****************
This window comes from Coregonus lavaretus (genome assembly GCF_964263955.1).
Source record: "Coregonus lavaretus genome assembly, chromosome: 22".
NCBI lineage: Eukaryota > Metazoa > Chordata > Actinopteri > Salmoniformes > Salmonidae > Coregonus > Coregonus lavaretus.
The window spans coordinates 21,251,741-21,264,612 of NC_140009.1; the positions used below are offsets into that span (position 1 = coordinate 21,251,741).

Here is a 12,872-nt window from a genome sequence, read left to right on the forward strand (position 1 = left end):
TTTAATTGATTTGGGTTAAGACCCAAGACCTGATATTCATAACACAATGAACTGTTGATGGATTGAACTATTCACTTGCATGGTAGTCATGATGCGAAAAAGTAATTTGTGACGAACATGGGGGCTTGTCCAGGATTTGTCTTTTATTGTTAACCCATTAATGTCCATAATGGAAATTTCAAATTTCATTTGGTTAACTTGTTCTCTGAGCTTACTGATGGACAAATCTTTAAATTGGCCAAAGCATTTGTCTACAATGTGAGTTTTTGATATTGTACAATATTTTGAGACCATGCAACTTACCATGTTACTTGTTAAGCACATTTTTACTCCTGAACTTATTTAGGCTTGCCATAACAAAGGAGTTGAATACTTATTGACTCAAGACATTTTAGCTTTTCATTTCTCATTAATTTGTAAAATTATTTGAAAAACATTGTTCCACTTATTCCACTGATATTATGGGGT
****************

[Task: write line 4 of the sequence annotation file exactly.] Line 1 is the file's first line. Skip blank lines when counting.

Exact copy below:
The window spans coordinates 21,251,741-21,264,612 of NC_140009.1; the positions used below are offsets into that span (position 1 = coordinate 21,251,741).